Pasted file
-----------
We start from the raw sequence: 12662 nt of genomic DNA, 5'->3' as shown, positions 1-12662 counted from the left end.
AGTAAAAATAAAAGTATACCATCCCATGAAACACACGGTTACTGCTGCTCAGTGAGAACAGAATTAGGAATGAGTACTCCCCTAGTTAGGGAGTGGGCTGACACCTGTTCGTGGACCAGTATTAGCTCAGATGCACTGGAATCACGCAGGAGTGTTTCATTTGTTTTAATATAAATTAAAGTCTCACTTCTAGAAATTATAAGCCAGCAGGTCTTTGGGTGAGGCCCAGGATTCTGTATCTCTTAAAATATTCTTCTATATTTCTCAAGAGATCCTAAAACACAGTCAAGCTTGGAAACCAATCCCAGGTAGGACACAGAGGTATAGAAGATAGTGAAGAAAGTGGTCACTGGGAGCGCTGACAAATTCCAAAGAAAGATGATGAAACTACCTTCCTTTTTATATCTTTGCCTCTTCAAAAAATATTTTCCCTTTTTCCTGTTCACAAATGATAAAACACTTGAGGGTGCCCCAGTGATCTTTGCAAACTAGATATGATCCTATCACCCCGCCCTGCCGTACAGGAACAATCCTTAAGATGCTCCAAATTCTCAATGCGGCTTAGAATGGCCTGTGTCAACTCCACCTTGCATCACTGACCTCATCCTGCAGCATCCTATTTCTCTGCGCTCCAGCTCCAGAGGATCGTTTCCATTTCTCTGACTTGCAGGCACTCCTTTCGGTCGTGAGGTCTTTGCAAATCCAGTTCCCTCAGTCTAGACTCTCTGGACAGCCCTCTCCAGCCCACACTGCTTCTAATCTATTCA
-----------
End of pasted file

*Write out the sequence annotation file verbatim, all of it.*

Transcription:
We start from the raw sequence: 12662 nt of genomic DNA, 5'->3' as shown, positions 1-12662 counted from the left end.
AGTAAAAATAAAAGTATACCATCCCATGAAACACACGGTTACTGCTGCTCAGTGAGAACAGAATTAGGAATGAGTACTCCCCTAGTTAGGGAGTGGGCTGACACCTGTTCGTGGACCAGTATTAGCTCAGATGCACTGGAATCACGCAGGAGTGTTTCATTTGTTTTAATATAAATTAAAGTCTCACTTCTAGAAATTATAAGCCAGCAGGTCTTTGGGTGAGGCCCAGGATTCTGTATCTCTTAAAATATTCTTCTATATTTCTCAAGAGATCCTAAAACACAGTCAAGCTTGGAAACCAATCCCAGGTAGGACACAGAGGTATAGAAGATAGTGAAGAAAGTGGTCACTGGGAGCGCTGACAAATTCCAAAGAAAGATGATGAAACTACCTTCCTTTTTATATCTTTGCCTCTTCAAAAAATATTTTCCCTTTTTCCTGTTCACAAATGATAAAACACTTGAGGGTGCCCCAGTGATCTTTGCAAACTAGATATGATCCTATCACCCCGCCCTGCCGTACAGGAACAATCCTTAAGATGCTCCAAATTCTCAATGCGGCTTAGAATGGCCTGTGTCAACTCCACCTTGCATCACTGACCTCATCCTGCAGCATCCTATTTCTCTGCGCTCCAGCTCCAGAGGATCGTTTCCATTTCTCTGACTTGCAGGCACTCCTTTCGGTCGTGAGGTCTTTGCAAATCCAGTTCCCTCAGTCTAGACTCTCTGGACAGCCCTCTCCAGCCCACACTGCTTCTAATCTATTCA